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tyler

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  1. Thank you Roman for helping! I am confused because TLM and systemc set lots of rules and standards, but it didn't say what can not be done by using c++. For example, can I inherit the payload interface and make my own payload class with stuffs I need and pass it through the nb_transport call. Would this make sense to you? Also, in the nb_transport, time is annotated by passing the delay with the trans object, how could I actually have a clock and have all the transactions follow the clock edge? I tried to use sc_method, but somewhere in the LRM says generic payload only works with sc_thread. Without the clock, how are the signals traced? If a bug or more bugs in the design, how could I debug it systematically? Back to RTL i would look at my simulation waveforms, but how to solve it under the systemc and tlm abstraction level? Thanks again! Best, Tyler Thanks again!
  2. I tried to pass a 2d array of data through the generic payload. int a[10][10]; trans.set_data_ptr((unsigned char*) a); ... ... unsigned char* data = trans.get_data_ptr; Then if i get the data ptr at my target, I would have a 1d array. I guess this is not doable here. I wonder what if I use the tlm extension to add a customized extension to generic payload, and have a local 2d array there and I have access it through the generic payload instance? Can i write a method in extension class that takes a 2d array as a argument and then assign it to the local one so i can manipulate it at my initiator and a method that would return it so that i can get it at my target? Thank you in advance for any clarification and time. T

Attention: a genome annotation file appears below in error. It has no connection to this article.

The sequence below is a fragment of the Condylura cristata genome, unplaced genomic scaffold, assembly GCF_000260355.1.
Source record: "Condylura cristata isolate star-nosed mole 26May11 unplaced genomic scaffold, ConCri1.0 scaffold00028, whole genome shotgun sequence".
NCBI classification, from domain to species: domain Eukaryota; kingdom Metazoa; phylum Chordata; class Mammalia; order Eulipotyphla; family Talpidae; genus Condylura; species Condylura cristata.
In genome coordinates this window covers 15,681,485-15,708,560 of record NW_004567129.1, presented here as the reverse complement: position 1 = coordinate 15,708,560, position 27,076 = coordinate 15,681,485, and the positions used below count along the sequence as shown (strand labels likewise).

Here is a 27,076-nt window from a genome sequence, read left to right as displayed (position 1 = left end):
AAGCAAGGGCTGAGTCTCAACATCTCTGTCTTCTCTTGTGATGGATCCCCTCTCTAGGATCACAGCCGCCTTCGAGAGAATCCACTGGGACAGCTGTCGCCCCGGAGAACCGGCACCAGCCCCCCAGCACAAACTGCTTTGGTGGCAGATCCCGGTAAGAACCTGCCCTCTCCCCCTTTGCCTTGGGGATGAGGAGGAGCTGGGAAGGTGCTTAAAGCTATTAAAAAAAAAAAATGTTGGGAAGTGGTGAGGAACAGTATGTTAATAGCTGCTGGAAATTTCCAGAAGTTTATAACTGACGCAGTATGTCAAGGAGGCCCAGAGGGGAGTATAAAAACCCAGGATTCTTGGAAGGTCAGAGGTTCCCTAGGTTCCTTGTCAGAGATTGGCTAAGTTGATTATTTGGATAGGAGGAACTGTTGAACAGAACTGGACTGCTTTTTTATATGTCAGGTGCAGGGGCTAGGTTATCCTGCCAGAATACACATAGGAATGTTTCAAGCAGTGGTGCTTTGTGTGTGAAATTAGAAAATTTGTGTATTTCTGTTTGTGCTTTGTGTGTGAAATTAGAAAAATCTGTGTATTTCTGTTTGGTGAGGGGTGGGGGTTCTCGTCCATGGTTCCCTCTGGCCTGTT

3. thank you sir for your help. I am trying to use tlm as not only just a bus simulator, i am trying to build systems upon it with systemc as well. What do you think tlm2.0 can achieve in such level? It works simple and easy with buses. But could be more complex with other things.
  4. This is interesting as I have written something to test it myself. The following is 1st transaction, and the 2nd transaction is similar except will have delay of 10ns and address = 2. After I parsed this to nb_transport, my address 1 is lost, and only address 2 remains, and as a matter of fact, anything from the later transaction but sent first would be overwritten by the 2nd one that ends early. I am using peq_with_cb_and_phase. I am not sure why, but i am writting my code based on the LRM address = 1; en = 1; rw = 0; wait(); sc_core::sc_time start_time; tlm::tlm_generic_payload* trans; tlm::tlm_phase phase; sc_core::sc_time delay = sc_time (30, SC_NS); trans = m_mm.allocate(); trans->acquire(); trans->set_command(rw ? tlm::TLM_READ_COMMAND : tlm::TLM_WRITE_COMMAND); trans->set_address(address); trans->set_response_status(tlm::TLM_INCOMPLETE_RESPONSE);
  5. Thanks Roman. I indeed thought of those cases. I currently saw the nonblocking interface uses a queue(fifo) to save the transactions which would make them execute in order in this case. Maybe I should explore more of how to do what you are saying using tlm2.0. That would be something really interesting to know, and it also makes tlm2.0 fancier.